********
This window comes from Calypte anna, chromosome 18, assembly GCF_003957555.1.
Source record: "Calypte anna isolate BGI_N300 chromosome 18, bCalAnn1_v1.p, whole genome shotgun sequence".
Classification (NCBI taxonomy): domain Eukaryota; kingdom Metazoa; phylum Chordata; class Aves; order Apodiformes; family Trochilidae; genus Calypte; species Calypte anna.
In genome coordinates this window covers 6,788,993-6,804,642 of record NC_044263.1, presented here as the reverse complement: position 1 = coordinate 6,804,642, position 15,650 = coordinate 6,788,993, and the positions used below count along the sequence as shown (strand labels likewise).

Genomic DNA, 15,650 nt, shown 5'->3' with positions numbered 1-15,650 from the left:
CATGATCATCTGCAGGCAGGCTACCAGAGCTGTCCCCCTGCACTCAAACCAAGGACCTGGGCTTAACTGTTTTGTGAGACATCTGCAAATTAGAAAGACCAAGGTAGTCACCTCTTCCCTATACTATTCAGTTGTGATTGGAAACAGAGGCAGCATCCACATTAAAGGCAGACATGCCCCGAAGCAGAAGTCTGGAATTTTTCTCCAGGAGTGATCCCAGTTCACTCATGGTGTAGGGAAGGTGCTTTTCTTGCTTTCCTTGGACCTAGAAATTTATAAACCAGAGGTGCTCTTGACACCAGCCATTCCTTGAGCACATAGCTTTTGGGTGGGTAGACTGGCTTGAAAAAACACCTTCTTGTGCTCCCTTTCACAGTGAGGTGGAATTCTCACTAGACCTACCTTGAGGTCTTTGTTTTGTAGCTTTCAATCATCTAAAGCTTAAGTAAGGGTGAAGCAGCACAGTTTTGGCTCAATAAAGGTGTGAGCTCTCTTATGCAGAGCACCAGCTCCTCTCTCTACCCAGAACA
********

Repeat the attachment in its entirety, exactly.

This window comes from Calypte anna, chromosome 18, assembly GCF_003957555.1.
Source record: "Calypte anna isolate BGI_N300 chromosome 18, bCalAnn1_v1.p, whole genome shotgun sequence".
Classification (NCBI taxonomy): domain Eukaryota; kingdom Metazoa; phylum Chordata; class Aves; order Apodiformes; family Trochilidae; genus Calypte; species Calypte anna.
In genome coordinates this window covers 6,788,993-6,804,642 of record NC_044263.1, presented here as the reverse complement: position 1 = coordinate 6,804,642, position 15,650 = coordinate 6,788,993, and the positions used below count along the sequence as shown (strand labels likewise).

Genomic DNA, 15,650 nt, shown 5'->3' with positions numbered 1-15,650 from the left:
CATGATCATCTGCAGGCAGGCTACCAGAGCTGTCCCCCTGCACTCAAACCAAGGACCTGGGCTTAACTGTTTTGTGAGACATCTGCAAATTAGAAAGACCAAGGTAGTCACCTCTTCCCTATACTATTCAGTTGTGATTGGAAACAGAGGCAGCATCCACATTAAAGGCAGACATGCCCCGAAGCAGAAGTCTGGAATTTTTCTCCAGGAGTGATCCCAGTTCACTCATGGTGTAGGGAAGGTGCTTTTCTTGCTTTCCTTGGACCTAGAAATTTATAAACCAGAGGTGCTCTTGACACCAGCCATTCCTTGAGCACATAGCTTTTGGGTGGGTAGACTGGCTTGAAAAAACACCTTCTTGTGCTCCCTTTCACAGTGAGGTGGAATTCTCACTAGACCTACCTTGAGGTCTTTGTTTTGTAGCTTTCAATCATCTAAAGCTTAAGTAAGGGTGAAGCAGCACAGTTTTGGCTCAATAAAGGTGTGAGCTCTCTTATGCAGAGCACCAGCTCCTCTCTCTACCCAGAACA